Wind farm generation may be in our future. However, the proposal that is currently before Delmarva Power customers for offshore wind generation is fraught with many problems. If an offshore wind farm has to be built, it should be adjacent to a utility that has a greater customer base than Delmarva has, so the cost per customer would be less.
So much is invested in Michigan to save the shoreline, protect Lake Michigan, keeping the invasive carp out of our waters and to keep the quality of Michigan's natural resources protected, why all of the sudden would our state do a 180% turn? The Scandia Wind Offshore, LLC is talking about putting these wind turbines in some that stretch 450 feet as close as two miles off from the shoreline in Pentwater.
We can build wind turbines, though I am afraid that counts pretty much as tokenism. Every five weeks, China builds new power stations equivalent to the entire British wind electricity program, and 80 percent of them are coal-fired. And for vehicles and aircraft, oil is the fuel.
A very bad day for the people of Ontario. Everybody must continue to fight this McGuntiy Govt. and their ridiculous energy policy.
Today was the first day of the hearing and most of the day was spent figuring out process and time lines. Over the next seven or eight weeks testimony will be heard from people in Ontario and Nova Scotia who have had their lives ruined by the wind turbines near their homes. Setbacks will be questioned as well as noise levels. This small group of people is fighting not just for themselves, but for everyone who is threatened by a wind farm in their neighborhood.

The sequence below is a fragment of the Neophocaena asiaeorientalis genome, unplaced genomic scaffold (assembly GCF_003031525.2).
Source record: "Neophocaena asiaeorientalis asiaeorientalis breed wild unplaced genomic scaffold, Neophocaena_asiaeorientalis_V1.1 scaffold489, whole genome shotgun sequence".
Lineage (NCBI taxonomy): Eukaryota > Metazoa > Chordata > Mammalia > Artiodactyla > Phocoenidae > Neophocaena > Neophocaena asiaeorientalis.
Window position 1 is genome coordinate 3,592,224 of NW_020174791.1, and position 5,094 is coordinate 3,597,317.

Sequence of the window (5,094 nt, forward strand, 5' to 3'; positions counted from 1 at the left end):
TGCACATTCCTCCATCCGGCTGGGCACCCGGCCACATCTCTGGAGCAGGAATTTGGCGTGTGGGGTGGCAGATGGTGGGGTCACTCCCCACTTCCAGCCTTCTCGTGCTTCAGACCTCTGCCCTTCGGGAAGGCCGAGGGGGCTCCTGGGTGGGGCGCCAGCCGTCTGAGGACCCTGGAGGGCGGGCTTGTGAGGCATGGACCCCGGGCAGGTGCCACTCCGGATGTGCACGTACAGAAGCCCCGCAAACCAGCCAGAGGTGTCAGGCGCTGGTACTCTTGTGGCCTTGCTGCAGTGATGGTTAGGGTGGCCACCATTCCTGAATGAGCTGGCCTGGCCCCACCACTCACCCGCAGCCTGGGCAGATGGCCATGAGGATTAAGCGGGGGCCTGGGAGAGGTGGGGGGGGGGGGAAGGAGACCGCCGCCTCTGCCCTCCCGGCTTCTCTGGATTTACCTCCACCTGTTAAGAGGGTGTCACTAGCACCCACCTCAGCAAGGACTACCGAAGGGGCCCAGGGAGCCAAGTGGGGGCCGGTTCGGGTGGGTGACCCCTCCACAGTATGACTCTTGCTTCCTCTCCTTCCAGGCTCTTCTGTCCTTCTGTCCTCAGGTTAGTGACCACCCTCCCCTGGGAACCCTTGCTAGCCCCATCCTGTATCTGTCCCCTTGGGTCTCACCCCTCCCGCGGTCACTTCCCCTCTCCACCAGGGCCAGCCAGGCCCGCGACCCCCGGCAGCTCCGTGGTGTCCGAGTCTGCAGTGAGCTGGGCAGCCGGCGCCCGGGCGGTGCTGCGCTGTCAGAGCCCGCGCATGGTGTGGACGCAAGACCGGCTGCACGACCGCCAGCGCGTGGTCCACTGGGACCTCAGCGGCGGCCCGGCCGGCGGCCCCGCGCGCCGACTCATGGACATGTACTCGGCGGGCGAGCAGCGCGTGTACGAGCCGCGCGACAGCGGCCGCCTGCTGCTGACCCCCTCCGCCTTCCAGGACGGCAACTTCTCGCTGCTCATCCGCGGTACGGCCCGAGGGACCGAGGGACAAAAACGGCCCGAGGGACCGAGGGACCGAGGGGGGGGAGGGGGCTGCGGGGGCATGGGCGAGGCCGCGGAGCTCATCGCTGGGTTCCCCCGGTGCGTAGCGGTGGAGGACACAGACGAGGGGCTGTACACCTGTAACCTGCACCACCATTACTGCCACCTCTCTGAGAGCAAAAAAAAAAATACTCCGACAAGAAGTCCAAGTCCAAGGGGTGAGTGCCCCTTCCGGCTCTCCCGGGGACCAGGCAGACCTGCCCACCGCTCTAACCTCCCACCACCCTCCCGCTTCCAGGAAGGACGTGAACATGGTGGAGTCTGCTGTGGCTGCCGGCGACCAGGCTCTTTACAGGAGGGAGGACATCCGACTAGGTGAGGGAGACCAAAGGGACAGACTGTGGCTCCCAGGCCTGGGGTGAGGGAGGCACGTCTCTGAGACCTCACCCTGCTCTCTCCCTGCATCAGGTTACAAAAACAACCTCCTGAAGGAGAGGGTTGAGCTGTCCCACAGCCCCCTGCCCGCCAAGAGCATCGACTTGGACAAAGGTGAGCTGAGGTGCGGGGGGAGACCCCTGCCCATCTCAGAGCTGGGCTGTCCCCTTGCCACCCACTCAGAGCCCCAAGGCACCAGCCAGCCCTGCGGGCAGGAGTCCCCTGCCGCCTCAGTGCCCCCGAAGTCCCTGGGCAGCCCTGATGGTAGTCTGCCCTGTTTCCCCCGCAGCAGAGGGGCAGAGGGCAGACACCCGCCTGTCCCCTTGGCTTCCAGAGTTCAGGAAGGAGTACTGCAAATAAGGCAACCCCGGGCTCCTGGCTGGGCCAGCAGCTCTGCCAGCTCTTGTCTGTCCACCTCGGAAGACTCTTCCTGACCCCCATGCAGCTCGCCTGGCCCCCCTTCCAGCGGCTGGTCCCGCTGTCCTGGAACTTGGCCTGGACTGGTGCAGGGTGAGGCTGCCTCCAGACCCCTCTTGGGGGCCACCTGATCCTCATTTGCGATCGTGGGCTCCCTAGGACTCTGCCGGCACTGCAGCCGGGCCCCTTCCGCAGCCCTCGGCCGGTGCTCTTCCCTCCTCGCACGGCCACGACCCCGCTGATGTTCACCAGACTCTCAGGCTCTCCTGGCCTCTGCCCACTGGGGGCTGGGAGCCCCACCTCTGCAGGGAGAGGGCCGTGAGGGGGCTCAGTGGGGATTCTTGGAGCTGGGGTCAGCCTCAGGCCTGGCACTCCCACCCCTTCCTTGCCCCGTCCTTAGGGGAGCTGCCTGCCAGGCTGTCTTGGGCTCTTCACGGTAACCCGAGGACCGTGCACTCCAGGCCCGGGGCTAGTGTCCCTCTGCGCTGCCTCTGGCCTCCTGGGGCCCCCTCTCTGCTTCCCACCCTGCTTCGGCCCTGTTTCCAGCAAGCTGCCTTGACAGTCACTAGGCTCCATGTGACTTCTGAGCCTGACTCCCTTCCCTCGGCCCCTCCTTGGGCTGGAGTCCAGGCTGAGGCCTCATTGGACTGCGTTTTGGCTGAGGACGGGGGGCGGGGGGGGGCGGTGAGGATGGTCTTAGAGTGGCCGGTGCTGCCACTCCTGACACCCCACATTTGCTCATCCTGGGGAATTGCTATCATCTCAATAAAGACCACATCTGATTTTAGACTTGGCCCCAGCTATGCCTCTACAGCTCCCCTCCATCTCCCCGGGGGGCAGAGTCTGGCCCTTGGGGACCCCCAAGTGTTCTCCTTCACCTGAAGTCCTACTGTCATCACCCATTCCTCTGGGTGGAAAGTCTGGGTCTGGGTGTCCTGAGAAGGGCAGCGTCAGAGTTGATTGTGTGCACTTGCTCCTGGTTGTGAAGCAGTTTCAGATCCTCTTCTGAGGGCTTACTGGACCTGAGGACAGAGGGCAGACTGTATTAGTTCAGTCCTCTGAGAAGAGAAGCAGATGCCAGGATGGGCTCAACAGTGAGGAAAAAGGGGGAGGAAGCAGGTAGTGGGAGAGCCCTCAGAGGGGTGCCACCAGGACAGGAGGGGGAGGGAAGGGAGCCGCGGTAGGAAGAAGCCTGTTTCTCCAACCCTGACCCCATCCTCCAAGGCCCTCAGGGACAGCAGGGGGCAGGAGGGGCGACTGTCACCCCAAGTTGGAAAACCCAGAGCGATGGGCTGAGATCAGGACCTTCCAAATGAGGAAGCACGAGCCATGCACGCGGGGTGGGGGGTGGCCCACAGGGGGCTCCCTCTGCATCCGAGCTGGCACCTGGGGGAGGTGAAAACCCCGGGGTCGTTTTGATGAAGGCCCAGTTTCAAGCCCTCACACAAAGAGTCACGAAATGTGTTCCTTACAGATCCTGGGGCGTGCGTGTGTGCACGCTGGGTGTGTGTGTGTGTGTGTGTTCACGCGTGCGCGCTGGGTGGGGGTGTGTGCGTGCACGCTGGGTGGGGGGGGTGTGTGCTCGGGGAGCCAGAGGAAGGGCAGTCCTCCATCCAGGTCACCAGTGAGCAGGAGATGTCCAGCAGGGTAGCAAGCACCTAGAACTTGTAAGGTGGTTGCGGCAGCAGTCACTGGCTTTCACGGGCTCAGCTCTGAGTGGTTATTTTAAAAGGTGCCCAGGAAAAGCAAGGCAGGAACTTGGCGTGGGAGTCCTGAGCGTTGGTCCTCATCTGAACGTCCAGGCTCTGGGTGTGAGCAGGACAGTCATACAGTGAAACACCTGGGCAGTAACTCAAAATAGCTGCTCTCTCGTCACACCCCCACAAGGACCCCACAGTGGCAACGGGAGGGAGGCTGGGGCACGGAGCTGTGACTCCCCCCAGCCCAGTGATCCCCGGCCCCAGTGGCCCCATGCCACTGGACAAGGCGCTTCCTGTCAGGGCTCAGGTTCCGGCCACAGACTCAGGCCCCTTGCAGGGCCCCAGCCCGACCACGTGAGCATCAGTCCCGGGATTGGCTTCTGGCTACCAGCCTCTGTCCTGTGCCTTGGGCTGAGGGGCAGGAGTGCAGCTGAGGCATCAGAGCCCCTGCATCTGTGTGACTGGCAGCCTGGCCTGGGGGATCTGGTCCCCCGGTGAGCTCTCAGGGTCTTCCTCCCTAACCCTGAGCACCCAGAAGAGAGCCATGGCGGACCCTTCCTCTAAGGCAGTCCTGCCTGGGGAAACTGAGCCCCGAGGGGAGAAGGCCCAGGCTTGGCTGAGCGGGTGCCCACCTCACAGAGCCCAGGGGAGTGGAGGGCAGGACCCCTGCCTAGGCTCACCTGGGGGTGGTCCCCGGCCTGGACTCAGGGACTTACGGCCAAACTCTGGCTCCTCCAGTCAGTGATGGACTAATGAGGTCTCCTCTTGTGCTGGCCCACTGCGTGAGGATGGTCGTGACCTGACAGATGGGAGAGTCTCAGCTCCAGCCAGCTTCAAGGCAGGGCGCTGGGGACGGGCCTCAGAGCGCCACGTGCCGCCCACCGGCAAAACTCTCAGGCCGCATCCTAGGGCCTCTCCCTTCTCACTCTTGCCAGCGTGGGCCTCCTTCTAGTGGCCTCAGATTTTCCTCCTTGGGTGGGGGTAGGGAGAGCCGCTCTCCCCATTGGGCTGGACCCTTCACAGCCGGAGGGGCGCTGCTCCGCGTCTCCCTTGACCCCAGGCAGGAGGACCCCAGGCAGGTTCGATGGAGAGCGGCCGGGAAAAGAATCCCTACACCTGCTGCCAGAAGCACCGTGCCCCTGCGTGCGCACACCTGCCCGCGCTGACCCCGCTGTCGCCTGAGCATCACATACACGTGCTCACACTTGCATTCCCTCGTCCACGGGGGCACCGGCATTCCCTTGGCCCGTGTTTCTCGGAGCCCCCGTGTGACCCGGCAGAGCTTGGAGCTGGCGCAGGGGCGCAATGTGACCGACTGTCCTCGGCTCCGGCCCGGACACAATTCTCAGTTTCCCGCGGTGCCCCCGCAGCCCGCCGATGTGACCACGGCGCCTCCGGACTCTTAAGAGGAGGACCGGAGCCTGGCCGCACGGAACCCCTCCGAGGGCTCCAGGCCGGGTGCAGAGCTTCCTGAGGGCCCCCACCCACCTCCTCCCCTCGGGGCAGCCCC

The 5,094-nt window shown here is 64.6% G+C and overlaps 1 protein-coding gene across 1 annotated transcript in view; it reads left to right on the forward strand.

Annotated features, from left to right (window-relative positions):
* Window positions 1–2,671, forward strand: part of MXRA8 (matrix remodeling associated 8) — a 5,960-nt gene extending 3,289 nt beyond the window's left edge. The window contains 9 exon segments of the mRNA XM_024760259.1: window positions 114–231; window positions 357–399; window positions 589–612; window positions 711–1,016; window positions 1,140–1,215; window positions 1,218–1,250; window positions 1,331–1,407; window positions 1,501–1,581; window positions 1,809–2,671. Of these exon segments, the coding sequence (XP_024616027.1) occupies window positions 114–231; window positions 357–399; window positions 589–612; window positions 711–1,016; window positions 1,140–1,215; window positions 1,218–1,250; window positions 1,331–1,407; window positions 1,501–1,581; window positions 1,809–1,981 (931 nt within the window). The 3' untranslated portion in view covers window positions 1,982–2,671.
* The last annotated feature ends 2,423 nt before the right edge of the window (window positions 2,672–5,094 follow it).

For at least two decades, environmentalists have been pushing the concept of developing clean alternative energy sources, clamoring for greater employment of solar and wind power to generate electricity. They have chided and chastised private industry, government and virtually anyone else who would listen, in an effort to hammer home their solar- and wind-energy mantra.
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It takes a certain kind of gumption to stand up to the status quo.
Folks who challenge the mainstream media and popular culture are subjected to some of the nastiest insults and character assassinations. And such retribution is nowhere more severe than for those who take issue with popular views about global warming.
There are a number of very bright climatologists and meteorologists out there who believe that this century’s warming trend is neither critical nor man made. Now you can agree or disagree with these folks. But you can’t pretend that these folks are crazies or ill informed or just in it for the money. They believe that the models used by the “We’re all going to die!” global warming worriers are far too severe and fail to take enough natural factors into consideration in their climate models. For their audacity to take on the status quo, they have been censured, excoriated and labeled as lackeys for the oil companies.
This is no time to gamble with an additional borrowed sum of $4.8 million, plus interest to construct a 457-foot-tall wind turbine, hoping it will turn out to be a money-maker when in fact it could end up being the town of Wellfleet's "Waterloo."
On wind power
November 20, 2005
in Times Argus, Barre/Montpelier (VT)
I get the feeling that if we focused on integrated power generation that included small back yard wind mills, small hydro where feasible, photo voltaic, geothermal and even manual generation we could generate a lot of electricity right at our own homes.
It's too soon to tell how this project might evolve, but there's no doubt Pendleton is no longer as vulnerable to the corporate push on wind power as it used to be. An informed citizenry makes all the difference.
There's not a full-time farmer in these mountains who wouldn't understand and sympathize with the Cow Knob families' desire to hang on to their land. ...But as much as we get their motives, we also know they're setting themselves up for a costly, protracted battle.
Controversy surrounds the measures needed to switch to less polluting re-newable energy. Many question a major expansion of onshore wind turbines, given their landscape impact and limited effectiveness. We need new measures to promote effective, alternative renewable energy sources - in the right place.